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Chung and Tate Lead Way as Special Teams Dominate Dolphins

New England Patriots' Kyle Arrington (27) runs towards the end zone after he recovered the ball on a blocked Miami Dolphins field goal during the second half of an NFL football game, Monday, Oct. 4, 2010, in Miami. (AP Photo/ Lynne Sladky)

Miami Dolphins wide receiver Brandon Marshall bailed out on his rout, but quarterback Chad Henne still threw it to where he thought Marshall would be. Instead, Patrick Chung was there, and he ran the ball back 51 yards for the touchdown. The interception capped off a brilliant night from Chung, who blocked both a punt and a field goal attempt in Monday night’s 41-14 New England Patriots victory over the Dolphins in Miami. Both of Chung’s blocks led to touchdowns, as BenJarvus Green-Ellis ran for a 13-yard score after the blocked punt, and Kyle Arrington returned the blocked field goal 35 yards for the touchdown.

On both blocks, Chung easily broke through the Miami blockers and got to the ball. He was quick to credit preparation as the primary reason for the dominating victory, pointing out that every play they had run so successfully had been diagrammed and practiced repeatedly in the week leading up to Monday night’s game. “When the opportunity comes, it’s too late to prepare,” Chung said.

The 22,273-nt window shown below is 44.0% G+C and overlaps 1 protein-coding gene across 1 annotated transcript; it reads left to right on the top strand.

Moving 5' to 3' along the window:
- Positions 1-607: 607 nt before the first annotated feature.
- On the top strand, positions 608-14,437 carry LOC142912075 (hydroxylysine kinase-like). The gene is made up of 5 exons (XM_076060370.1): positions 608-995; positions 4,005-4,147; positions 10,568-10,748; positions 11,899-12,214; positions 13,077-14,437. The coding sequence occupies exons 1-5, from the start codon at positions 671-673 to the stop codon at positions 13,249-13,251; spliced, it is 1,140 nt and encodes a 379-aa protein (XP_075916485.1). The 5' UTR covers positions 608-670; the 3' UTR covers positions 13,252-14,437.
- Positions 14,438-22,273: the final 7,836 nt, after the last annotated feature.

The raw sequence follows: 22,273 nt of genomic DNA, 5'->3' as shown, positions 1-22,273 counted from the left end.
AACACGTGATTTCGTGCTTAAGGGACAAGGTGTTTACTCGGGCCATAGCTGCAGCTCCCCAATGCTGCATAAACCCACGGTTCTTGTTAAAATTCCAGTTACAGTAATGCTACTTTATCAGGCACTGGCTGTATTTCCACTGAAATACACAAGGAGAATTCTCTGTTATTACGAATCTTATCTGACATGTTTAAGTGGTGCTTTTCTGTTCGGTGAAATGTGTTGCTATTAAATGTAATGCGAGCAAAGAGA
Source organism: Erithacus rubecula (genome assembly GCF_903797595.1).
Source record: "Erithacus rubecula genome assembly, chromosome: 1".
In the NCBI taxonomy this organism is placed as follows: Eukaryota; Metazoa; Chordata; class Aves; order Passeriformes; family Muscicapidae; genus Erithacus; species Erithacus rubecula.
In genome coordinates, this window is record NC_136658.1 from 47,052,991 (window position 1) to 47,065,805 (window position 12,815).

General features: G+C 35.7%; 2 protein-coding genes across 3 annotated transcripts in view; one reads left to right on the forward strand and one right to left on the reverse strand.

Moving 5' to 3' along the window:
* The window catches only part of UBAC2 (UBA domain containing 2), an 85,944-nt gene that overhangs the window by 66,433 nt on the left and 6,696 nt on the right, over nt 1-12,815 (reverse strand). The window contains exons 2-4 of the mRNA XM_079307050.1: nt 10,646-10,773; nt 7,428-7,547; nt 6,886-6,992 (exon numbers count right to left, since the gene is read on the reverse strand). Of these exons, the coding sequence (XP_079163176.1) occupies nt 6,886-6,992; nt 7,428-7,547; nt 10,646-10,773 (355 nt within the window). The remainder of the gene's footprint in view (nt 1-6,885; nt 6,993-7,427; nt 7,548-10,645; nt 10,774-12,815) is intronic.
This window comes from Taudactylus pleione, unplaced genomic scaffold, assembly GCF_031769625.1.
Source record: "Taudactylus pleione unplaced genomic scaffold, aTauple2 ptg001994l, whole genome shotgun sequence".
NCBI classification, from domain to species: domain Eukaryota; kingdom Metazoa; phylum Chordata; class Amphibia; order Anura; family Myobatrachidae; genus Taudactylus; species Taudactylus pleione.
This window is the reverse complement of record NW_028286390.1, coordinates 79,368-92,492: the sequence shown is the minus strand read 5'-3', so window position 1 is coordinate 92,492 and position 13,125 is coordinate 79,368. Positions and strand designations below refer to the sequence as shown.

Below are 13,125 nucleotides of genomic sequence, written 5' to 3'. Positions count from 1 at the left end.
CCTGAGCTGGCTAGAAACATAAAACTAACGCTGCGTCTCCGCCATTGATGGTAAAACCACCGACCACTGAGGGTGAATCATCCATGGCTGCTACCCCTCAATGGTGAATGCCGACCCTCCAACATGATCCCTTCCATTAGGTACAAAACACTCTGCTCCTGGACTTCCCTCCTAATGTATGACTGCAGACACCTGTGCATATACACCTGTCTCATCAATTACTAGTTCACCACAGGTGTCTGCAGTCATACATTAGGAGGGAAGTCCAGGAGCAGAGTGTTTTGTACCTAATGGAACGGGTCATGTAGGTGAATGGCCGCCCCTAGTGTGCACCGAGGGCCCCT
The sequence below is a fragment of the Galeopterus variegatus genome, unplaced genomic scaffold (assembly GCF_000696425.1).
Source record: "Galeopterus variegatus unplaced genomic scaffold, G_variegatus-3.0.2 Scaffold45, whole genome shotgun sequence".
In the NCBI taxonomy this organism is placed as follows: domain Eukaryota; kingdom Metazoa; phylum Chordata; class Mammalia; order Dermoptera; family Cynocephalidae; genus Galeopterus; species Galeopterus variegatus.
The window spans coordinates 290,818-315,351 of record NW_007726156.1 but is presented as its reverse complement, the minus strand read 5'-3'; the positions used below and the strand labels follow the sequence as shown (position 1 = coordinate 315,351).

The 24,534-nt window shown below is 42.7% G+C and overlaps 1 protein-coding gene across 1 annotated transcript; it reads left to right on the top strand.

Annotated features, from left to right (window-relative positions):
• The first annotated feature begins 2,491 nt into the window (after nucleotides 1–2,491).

The Tide Swings New England’s Way

Miami’s defense, in particular linebacker Cameron Wake, dominated the Patriots early on, keeping New England off the scoreboard until midway through the second quarter. However, with 2:47 left in the half Tom Brady orchestrated a drive that led to a 30-yard field goal, cutting the score to 7-6 going into halftime, with the Patriots receiving the second-half kickoff. On that drive, Wes Welker caught four passes for 27 yards and Brandon Tate caught two for 22 yards. However, Tate was told the Patriots would need a bigger contribution, and he simply replied, “I got you.”

Tate received the second-half kickoff in the end zone, then sprinted towards the right side. Sammy Morris leveled an oncoming Dolphin, leaving Tate more than enough room to outrun the remaining tacklers. He returned the kickoff 103 yards for a touchdown, his second in four games, giving the Patriots a 13-7 lead that they never relinquished.

So dominating was the Patriots special teams Monday that it had Bill Belichick joking. “Ah, they were all right,” the coach said with a smile.

Defensive Studs and Duds

Boosted by Tate’s momentum-swinging touchdown, the second-half Patriots defense finally stepped up. They allowed the Dolphins just one touchdown after halftime, intercepted Henne and replacement quarterback Tyler Thigpen, and stopped the Dolphins on a fourth-and-2 pass play from the Miami 45-yard line early in the fourth quarter. The Patriots defense also held the Dolphins running backs to just 83 combined rushing yards through the game.